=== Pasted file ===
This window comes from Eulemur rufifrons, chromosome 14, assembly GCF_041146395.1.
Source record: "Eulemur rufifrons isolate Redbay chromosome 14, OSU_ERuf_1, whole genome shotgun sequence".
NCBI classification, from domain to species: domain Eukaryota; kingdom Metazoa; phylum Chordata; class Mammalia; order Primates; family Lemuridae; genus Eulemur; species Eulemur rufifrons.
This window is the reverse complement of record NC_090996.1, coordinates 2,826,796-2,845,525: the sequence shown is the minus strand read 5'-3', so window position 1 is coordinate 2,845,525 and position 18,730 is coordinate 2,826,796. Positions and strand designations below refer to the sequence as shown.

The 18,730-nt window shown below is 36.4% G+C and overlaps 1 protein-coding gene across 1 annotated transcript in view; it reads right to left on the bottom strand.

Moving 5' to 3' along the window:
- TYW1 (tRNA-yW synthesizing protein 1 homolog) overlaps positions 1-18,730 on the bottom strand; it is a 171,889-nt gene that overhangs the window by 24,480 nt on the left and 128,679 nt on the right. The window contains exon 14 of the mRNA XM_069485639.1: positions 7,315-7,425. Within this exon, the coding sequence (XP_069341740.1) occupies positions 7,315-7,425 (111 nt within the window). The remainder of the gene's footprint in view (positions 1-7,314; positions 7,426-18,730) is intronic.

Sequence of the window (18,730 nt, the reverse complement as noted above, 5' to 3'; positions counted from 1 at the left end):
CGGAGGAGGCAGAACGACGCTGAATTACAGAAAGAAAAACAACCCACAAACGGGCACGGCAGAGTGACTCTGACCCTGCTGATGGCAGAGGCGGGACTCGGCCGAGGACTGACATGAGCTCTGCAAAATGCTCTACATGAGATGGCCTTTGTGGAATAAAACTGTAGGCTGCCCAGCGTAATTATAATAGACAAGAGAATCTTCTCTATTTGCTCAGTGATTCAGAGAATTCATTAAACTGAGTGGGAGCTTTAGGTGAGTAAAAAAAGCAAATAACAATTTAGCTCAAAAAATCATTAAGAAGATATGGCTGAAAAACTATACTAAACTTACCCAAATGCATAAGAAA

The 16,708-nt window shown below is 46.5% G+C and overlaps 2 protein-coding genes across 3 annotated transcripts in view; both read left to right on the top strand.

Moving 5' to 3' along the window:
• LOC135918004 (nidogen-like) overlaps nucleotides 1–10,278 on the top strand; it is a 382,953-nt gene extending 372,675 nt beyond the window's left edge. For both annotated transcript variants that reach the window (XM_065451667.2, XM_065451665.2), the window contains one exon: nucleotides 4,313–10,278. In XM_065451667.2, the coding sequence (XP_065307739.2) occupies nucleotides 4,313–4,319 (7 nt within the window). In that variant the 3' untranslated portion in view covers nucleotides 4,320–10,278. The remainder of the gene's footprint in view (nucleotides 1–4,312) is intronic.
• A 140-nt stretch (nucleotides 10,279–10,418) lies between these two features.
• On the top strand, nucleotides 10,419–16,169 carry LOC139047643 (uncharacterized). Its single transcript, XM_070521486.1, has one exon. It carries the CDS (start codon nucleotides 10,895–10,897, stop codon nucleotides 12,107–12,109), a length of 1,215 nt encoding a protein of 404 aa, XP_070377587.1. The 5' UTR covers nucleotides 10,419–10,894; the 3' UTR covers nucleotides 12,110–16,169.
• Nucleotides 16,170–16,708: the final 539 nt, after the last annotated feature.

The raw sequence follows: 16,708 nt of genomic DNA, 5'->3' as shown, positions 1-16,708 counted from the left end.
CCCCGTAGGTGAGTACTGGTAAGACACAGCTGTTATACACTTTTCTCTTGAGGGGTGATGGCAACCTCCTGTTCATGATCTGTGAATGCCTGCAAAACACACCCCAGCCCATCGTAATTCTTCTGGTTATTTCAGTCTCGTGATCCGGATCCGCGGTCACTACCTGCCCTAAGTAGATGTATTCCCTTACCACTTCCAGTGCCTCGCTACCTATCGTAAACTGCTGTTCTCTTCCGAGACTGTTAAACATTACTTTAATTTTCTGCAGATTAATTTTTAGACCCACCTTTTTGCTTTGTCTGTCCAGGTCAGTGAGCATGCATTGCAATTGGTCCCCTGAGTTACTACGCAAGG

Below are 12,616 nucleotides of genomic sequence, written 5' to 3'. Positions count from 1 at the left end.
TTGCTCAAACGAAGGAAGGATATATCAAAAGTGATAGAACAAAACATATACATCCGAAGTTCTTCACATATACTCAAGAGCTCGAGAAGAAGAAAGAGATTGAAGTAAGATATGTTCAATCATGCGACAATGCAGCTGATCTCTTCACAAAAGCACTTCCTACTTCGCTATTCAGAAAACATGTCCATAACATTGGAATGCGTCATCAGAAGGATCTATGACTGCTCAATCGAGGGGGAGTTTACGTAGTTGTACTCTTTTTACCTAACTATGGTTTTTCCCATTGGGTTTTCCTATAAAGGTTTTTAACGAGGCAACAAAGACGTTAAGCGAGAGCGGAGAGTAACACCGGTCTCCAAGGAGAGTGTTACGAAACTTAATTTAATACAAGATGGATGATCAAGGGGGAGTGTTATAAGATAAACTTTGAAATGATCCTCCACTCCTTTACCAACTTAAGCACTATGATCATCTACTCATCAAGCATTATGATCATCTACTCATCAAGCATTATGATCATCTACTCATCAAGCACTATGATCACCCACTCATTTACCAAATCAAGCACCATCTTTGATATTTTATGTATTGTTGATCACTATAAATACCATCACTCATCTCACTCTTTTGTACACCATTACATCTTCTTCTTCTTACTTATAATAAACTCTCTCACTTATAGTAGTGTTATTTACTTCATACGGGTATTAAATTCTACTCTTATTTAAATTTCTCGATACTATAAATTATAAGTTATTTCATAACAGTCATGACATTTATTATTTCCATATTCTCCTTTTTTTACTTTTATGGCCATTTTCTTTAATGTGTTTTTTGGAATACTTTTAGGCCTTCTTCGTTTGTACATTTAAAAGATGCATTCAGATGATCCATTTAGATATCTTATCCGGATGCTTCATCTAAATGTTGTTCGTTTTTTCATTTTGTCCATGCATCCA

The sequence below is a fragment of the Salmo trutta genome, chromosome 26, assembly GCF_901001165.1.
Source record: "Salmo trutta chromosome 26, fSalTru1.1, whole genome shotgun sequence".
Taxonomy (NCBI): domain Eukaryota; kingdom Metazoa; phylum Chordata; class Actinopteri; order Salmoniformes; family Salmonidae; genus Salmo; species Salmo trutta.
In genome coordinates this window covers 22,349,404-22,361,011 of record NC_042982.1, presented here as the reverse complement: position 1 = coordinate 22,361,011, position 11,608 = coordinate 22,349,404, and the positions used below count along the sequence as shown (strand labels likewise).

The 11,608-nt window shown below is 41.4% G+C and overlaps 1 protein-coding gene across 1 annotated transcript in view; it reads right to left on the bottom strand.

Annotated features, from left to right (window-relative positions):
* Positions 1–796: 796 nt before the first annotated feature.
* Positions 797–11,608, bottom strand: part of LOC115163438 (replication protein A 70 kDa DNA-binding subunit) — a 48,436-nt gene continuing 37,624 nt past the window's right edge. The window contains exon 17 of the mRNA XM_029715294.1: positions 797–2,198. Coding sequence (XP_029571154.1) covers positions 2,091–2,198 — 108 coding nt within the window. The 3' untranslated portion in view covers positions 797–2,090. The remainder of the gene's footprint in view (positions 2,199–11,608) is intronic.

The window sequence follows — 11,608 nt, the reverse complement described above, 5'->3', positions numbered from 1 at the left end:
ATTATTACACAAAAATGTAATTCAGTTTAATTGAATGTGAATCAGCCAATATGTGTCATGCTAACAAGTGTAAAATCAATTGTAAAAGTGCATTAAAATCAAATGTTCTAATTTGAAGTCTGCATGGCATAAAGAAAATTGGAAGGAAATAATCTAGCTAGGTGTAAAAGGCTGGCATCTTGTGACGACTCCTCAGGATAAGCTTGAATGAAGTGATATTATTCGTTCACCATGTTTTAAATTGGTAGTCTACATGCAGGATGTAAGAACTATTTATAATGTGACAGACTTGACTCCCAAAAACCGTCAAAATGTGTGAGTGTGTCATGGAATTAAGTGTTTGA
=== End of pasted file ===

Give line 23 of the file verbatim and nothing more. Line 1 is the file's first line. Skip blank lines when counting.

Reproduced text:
In genome coordinates this window covers 22,349,404-22,361,011 of record NC_042982.1, presented here as the reverse complement: position 1 = coordinate 22,361,011, position 11,608 = coordinate 22,349,404, and the positions used below count along the sequence as shown (strand labels likewise).